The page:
Another really interesting company that I'm excited about is a company called GroWrk. And essentially, what they do, they've really taken off since the Pandemic began with the whole remote work thing that's going on. So they do IT hardware logistics for remote workers. So you used to have your IT department, if you had a remote worker, they would have to send out your laptop and your keyboard and your monitors and manage all that equipment. And it was such a headache. And especially with the Pandemic now, IT departments are just not equipped to deal with 100% of their staff being remote. So GroWrk manages all that on the back end for these companies, and they're doing incredibly well.

Another really interesting company I'm excited about is a company called Vint, and you may have heard of them, they essentially democrat access to fine wines and whiskeys. So they've built a platform where any investor can go in. You don't have to be accredited, and you can buy shares in rare wine and whiskey collections. And it's actually proven to be an incredible inflation hedge. Over the last six months, as financial markets have been going down and down, the wines and Whiskies have actually been going up and holding their values. So it's proven to be a great inflation hedge, and those guys are absolutely crushing it right now.

And then I guess the last company I'll mention just going back to enabling access to people is a company called Edley, and they're one of the largest marketplaces now for ISAs and income based repayments. And they focus on high value careers, like healthcare, like teachers. So essentially it's a marketplace where investors can go like a fixed-income investment. Instead of investing in bonds, they can go and invest in a portfolio of students that are going through post-secondary education to become nurses, to become doctors, to become education professionals and help them pay for their education. And those students don't actually have to pay the loan back until they get a job and start working and start making over a certain amount. So it's not like they graduate and then they can't find a job. They're struggling, they're living on Ramen, but they still have to make these tuition payments. So I think that's a really exciting company. I mean, you've probably heard of the student debt crisis in the US. It's absolutely crazy. It's getting out of control. So these guys are really working hard to solve that. So I'm very excited for them.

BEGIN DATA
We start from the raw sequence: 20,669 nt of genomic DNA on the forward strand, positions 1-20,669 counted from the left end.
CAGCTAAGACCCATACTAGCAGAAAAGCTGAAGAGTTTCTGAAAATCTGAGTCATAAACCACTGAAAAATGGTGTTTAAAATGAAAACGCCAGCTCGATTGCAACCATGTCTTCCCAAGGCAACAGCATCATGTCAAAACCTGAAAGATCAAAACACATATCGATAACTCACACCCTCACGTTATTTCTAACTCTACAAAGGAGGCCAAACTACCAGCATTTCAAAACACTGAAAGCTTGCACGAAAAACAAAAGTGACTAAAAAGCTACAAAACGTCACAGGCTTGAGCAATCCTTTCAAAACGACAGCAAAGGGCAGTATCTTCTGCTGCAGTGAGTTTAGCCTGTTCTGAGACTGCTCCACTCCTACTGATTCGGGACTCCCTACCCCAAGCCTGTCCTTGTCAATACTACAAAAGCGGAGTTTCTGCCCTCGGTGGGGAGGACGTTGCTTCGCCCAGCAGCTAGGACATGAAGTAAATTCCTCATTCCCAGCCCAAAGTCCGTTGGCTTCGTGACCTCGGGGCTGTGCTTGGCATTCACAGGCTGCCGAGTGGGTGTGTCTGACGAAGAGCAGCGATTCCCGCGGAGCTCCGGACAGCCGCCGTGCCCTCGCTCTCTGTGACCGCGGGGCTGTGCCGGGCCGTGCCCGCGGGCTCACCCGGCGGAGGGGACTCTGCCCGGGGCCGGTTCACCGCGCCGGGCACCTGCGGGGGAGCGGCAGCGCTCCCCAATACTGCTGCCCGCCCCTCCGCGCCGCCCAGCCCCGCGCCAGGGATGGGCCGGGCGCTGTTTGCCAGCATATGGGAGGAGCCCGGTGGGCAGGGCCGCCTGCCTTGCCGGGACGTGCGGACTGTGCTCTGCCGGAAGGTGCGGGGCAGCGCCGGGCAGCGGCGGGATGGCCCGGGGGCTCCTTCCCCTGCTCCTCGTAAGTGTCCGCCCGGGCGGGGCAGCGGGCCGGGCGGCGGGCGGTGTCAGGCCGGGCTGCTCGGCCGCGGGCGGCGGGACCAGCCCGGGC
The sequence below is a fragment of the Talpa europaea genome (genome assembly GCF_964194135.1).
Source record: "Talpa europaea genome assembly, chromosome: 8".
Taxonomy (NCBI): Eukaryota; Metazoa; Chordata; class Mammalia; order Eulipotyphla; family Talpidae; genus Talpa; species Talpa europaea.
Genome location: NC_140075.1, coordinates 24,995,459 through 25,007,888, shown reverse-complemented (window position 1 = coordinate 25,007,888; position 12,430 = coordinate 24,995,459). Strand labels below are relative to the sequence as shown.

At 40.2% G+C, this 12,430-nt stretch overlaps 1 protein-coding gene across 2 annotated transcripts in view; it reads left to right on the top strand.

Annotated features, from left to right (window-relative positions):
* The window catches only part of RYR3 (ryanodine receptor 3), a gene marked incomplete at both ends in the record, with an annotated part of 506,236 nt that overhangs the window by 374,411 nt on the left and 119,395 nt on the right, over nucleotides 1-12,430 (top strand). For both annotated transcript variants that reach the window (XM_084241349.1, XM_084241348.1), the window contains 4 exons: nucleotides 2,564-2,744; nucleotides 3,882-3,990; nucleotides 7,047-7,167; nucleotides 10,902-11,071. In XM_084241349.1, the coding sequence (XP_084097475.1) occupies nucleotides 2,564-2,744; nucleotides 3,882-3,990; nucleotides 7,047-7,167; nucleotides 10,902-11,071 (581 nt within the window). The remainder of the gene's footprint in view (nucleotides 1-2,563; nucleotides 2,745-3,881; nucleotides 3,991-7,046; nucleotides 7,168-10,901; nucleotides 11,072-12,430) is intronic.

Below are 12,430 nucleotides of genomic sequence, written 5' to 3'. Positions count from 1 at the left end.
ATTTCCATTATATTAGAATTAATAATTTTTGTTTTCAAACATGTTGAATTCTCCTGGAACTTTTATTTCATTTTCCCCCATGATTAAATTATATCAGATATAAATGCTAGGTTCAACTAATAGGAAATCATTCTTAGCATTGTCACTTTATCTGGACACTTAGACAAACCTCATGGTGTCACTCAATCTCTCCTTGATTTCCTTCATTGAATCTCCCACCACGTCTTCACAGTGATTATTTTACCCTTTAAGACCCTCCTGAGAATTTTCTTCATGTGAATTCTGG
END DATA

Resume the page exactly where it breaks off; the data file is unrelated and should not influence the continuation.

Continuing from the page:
Rapid Fire Round

What industries and regions you invest in?

Industry agnostic, except health, bio and climate, and in geographically North America, so Canada and the United States.

What stage you typically invest in?

Seed to Series A.

What's the typical check size?

100k to 350,000 USD.

Where can founders pitch you?

So the best place is on our website,

Where can our listeners follow you?

Follow me on LinkedIn or Twitter. My name is at Matt Wilson YYC.

Allied VP website:

Follow Matt on Twitter-

Follow Matt on Linkedin-

Hosted by Prashant Choubey-